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Using a Template Processor to Simplify Programming Disclosure Number: IPCOM000123326D
Original Publication Date: 1998-Sep-01
Included in the Prior Art Database: 2005-Apr-04
Document File: 3 page(s) / 171K

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Blount, BL: AUTHOR [+2]


Often multiple files need to be generated that follow the same format or that vary only slightly in content. Here are several examples of when this occurs:

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Using a Template Processor to Simplify Programming

   Often multiple files need to be generated that follow the
same format or that vary only slightly in content.  Here are several
examples of when this occurs:

   In the generation of customized web pages.  If a web
server provides customized pages to clients, it must dynamically
generate HTML code for each user request.  Most often, the HTML
source is very similar and follows a set format.  Instead of
generating the source manually in the program, it would be easier to
provide templates for the various pages.  The program would only have
to "fill in the blanks" with database data instead of having to
generate the entire file.  As well, certain portions of the template
should only be present in the resulting HTML code if the program
specifies that they should be there.  Since HTML does not have its
own loops, includes and conditionals we need another way to provide
all of this functionality.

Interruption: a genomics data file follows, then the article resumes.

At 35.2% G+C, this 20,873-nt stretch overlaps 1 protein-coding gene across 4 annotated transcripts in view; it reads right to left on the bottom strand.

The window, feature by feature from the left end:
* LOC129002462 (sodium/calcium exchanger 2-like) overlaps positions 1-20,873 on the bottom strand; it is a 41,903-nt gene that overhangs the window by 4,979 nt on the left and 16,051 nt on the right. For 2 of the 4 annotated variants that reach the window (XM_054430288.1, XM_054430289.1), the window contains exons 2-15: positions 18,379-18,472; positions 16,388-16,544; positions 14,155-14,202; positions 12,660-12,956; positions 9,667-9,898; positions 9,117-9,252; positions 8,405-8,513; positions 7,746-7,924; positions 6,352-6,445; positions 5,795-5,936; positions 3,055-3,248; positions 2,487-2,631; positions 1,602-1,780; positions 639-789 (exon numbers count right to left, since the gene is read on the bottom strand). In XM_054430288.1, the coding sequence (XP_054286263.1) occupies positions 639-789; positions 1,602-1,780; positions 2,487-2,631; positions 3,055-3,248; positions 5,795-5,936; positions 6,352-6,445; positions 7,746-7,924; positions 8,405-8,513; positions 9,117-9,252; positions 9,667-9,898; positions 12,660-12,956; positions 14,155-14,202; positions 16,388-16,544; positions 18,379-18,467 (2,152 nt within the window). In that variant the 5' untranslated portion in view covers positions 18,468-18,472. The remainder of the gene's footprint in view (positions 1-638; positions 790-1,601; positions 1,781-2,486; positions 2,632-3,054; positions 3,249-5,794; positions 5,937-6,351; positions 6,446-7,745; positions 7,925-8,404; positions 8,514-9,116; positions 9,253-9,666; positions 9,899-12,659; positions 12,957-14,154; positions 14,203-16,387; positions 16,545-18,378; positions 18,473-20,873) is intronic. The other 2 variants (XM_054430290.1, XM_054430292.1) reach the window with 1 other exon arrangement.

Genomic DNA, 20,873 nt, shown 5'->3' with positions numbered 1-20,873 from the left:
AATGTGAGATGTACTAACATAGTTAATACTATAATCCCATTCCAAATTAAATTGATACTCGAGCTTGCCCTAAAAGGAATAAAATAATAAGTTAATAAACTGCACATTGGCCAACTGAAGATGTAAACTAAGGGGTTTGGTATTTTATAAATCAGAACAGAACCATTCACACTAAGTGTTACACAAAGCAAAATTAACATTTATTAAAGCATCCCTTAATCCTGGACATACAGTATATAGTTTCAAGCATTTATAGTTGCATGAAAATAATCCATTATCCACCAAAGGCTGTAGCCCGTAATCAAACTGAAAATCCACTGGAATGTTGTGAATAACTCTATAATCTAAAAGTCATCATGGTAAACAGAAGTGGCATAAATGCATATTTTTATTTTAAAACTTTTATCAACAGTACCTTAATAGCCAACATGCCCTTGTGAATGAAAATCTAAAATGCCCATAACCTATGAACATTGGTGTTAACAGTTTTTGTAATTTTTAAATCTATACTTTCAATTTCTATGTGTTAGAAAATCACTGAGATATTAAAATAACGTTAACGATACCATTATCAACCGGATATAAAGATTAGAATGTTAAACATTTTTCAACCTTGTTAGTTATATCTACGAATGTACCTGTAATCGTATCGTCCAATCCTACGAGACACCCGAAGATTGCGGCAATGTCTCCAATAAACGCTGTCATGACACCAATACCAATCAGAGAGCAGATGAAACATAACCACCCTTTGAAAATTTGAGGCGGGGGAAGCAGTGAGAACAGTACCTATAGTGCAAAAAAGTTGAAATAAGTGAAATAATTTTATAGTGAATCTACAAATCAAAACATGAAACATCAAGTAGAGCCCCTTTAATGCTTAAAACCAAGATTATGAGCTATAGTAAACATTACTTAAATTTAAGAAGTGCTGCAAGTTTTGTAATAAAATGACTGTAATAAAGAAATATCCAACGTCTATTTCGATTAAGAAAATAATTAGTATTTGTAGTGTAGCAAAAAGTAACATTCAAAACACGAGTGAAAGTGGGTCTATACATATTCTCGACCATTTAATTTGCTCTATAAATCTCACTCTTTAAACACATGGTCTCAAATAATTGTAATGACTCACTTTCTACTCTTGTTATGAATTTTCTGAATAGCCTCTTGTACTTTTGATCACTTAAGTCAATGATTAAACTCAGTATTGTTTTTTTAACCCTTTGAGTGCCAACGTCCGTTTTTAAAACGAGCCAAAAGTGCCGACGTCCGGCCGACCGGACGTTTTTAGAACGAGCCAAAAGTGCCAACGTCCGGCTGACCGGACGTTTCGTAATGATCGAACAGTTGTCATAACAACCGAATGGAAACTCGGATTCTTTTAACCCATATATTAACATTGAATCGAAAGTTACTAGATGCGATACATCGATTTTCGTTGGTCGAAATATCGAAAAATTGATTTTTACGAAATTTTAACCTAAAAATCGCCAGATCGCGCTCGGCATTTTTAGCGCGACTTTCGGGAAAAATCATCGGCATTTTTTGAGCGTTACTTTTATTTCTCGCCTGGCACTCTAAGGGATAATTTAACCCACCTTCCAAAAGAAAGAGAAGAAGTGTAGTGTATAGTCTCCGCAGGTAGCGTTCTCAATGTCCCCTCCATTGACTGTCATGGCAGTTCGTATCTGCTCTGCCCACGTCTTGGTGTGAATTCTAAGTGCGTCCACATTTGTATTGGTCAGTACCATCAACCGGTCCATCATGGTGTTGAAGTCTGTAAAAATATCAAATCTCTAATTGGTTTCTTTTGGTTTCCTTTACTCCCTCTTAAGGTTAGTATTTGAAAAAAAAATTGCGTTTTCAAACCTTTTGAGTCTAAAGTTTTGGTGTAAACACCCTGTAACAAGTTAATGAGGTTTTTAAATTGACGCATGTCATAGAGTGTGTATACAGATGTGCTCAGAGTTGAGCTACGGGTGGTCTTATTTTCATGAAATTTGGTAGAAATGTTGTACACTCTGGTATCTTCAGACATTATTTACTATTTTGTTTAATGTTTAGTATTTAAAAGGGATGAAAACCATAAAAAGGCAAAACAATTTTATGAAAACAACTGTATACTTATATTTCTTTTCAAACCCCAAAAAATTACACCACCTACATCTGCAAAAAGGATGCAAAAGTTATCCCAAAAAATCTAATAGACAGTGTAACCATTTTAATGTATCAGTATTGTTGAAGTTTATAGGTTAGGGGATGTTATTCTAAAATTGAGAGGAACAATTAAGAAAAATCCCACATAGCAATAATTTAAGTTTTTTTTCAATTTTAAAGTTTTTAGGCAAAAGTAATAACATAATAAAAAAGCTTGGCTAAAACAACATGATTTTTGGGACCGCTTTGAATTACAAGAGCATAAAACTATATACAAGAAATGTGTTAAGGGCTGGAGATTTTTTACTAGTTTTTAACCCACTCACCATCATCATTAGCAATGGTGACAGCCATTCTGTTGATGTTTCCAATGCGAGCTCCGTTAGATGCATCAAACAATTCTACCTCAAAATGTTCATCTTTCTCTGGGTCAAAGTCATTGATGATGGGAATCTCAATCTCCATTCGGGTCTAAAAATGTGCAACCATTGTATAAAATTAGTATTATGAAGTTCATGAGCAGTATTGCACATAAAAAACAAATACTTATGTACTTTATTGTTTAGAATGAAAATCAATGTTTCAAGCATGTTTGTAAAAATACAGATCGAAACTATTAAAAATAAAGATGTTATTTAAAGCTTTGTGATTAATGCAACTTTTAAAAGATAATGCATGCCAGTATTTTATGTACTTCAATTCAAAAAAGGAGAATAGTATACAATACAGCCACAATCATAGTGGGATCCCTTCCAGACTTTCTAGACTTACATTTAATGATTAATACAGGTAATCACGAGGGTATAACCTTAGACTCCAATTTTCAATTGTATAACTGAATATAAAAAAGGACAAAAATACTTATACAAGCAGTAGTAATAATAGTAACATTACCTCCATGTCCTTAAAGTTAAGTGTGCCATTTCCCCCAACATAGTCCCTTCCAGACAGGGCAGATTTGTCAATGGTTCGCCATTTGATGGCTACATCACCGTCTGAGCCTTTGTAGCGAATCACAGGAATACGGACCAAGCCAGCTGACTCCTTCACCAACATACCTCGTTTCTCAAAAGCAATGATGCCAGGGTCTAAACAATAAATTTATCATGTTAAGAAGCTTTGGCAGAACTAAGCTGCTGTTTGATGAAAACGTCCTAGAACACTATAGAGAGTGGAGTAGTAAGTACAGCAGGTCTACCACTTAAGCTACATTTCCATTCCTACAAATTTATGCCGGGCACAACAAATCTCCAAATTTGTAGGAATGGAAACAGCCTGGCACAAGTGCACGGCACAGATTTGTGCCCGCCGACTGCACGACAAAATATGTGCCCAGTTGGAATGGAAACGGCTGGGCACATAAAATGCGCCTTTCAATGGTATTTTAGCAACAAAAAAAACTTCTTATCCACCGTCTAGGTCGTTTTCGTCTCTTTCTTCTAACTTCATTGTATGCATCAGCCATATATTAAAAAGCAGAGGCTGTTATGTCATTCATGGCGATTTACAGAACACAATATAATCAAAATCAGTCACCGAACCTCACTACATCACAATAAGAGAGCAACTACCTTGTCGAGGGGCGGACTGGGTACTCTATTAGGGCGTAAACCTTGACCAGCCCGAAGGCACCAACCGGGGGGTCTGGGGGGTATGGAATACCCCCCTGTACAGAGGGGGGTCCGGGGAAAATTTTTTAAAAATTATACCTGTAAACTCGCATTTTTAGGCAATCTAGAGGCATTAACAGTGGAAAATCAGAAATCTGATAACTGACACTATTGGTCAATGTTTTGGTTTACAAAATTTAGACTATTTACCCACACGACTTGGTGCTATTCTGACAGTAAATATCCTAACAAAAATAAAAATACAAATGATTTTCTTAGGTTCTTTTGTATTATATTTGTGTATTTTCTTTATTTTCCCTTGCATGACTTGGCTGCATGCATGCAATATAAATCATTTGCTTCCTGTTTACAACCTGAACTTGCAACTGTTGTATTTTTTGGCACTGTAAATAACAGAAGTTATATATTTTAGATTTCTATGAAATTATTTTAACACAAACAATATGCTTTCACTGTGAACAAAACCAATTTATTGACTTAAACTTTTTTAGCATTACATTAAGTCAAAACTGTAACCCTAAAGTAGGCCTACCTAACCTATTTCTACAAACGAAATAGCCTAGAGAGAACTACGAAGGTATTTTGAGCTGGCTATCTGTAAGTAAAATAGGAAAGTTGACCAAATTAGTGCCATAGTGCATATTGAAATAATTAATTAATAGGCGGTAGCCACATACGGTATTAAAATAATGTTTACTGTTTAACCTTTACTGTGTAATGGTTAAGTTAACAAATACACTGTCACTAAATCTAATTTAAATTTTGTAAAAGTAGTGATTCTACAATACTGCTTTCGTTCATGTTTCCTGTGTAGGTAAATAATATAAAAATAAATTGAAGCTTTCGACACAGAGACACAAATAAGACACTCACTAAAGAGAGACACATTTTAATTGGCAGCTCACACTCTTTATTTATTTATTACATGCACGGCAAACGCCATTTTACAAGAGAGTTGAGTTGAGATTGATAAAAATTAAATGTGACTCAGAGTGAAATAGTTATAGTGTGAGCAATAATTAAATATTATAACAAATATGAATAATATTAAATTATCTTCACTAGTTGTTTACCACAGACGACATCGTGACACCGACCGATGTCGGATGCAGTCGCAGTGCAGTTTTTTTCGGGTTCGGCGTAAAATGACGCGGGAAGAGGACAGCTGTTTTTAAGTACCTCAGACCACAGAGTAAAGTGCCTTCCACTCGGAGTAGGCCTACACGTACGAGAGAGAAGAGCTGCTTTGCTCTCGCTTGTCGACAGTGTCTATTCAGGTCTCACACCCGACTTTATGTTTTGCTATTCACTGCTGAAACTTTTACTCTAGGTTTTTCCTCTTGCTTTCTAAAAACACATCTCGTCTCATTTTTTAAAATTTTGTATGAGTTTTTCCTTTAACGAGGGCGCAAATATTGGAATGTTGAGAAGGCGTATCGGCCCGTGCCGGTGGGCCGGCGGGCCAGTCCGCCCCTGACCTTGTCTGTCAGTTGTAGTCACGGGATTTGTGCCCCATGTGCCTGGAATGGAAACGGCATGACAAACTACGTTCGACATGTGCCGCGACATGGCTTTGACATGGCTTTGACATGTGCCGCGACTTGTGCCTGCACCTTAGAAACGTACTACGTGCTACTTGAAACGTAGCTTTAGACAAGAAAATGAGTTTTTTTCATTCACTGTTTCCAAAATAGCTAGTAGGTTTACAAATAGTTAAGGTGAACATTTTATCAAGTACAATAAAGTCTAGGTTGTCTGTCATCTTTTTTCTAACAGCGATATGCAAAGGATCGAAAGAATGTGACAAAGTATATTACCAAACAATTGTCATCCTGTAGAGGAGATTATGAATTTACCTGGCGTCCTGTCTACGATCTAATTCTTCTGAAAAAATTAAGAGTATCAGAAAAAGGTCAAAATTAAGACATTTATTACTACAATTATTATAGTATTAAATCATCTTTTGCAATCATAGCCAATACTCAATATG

In the generation of common code for various data
types.  This is called templates in C++ and is more generally known
as parametric polymorphism.  If a programmer wants to write a vector
class for integers and a vector class for booleans, they should only
need to write one generic class, and have the specific instances of
the code generated automatically.  Many programming languages today,
such as Java, provide no mechanism for doing this.

   In the generation of code that uses loop unrolling.  Loop
unrolling is a technique that takes a loop with n iterations and
converts it to a loop with n/d iterations, where d iterations of the
original loop occur in 1 iteration of the modified loop.  The value d
is called the unrolling depth.  Loop unrolling is used to achieve
better performance, and is performed automatically by some (but not
all) compilers.  The optimal unrolling depth is machine dependent, so
often performance with various depths are measured.  Instead of
writing a different source file for each depth, a programmer should
only have to write one source template, and a tool should generate
the appropriate source code for any given unrolling depth.

   In generating files that contain the same headers,
footers, and other components.  If a user is generating several
files that all have the first ten lines in common, then the first ten
lines should be abstracted out into a different file, and the other
files should only point to the file that contains the original ten

   In all of these cases, the problem is that a user may
have to repeatedly generate identical data, whether is it by copying
files by hand or by generating them in source code.  This repetition
is not only a waste of time but is prone to error.  The resulting
files are also difficult to edit if you later need to change them.

   This process allows the user to create a template for the
files they wish to generate.  Each resulting file is determined by
both the tempate file and by a data map (a set...